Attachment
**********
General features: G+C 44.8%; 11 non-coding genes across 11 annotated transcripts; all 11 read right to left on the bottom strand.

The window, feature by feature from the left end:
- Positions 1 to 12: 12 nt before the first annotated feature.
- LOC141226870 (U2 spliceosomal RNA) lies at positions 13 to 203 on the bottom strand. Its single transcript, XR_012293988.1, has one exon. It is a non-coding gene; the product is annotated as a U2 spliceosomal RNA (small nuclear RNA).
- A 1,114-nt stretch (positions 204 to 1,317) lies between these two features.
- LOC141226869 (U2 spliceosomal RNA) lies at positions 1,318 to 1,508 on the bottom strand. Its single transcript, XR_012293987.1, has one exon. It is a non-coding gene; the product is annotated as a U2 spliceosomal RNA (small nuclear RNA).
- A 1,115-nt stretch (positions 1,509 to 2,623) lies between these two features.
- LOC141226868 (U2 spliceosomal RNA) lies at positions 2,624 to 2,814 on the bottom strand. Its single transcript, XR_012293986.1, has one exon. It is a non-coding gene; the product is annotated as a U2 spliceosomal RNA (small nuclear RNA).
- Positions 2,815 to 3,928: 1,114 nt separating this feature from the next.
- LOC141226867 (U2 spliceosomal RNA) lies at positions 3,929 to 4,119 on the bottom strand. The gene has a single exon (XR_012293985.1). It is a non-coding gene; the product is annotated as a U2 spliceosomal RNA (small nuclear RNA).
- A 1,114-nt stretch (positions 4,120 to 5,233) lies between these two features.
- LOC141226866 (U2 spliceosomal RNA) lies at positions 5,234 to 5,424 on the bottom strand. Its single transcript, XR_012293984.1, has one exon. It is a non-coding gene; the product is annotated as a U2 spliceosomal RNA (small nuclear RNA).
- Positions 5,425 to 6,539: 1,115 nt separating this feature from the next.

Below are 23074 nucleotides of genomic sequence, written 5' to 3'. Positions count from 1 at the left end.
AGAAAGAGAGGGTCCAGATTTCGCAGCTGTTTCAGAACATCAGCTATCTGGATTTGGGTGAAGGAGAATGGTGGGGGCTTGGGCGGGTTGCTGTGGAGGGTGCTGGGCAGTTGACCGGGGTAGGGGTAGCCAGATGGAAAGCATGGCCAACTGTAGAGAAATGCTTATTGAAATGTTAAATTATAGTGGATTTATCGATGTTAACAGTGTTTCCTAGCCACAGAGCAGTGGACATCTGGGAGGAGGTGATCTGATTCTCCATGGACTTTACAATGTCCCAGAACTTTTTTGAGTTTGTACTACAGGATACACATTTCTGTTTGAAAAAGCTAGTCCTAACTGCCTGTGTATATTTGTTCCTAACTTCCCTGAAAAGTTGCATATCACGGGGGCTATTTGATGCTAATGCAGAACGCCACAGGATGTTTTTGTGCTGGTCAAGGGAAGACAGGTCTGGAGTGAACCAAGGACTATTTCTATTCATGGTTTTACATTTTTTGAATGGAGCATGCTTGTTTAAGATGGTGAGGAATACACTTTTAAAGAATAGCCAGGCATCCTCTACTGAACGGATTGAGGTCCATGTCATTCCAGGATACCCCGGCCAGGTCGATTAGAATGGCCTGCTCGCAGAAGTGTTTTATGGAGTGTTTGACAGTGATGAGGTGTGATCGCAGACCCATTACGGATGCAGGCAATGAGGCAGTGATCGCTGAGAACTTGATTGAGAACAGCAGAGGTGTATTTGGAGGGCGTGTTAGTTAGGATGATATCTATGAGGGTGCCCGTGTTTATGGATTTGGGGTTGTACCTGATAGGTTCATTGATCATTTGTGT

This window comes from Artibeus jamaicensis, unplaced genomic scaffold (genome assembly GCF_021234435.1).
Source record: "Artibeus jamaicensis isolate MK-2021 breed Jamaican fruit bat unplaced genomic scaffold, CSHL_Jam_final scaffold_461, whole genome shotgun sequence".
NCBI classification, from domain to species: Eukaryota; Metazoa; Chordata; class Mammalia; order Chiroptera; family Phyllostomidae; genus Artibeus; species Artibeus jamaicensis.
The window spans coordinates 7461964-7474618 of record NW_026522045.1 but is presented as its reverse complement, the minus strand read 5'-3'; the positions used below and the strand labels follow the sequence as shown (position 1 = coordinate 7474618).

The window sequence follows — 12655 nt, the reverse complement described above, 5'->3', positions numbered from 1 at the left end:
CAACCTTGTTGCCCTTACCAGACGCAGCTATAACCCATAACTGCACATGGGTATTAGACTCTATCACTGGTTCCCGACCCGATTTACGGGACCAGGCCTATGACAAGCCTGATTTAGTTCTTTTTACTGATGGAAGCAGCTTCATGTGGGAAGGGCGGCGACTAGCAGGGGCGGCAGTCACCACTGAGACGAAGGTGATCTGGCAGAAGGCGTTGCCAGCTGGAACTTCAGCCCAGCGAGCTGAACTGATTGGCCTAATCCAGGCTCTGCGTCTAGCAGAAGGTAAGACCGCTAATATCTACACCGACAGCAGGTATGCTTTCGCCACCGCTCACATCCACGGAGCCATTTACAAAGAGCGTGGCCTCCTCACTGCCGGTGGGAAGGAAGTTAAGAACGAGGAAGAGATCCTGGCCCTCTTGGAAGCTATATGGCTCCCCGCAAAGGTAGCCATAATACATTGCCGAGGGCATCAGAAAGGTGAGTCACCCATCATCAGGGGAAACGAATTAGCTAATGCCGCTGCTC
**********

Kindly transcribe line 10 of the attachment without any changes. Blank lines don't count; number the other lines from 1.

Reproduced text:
- LOC141226867 (U2 spliceosomal RNA) lies at positions 3,929 to 4,119 on the bottom strand. The gene has a single exon (XR_012293985.1). It is a non-coding gene; the product is annotated as a U2 spliceosomal RNA (small nuclear RNA).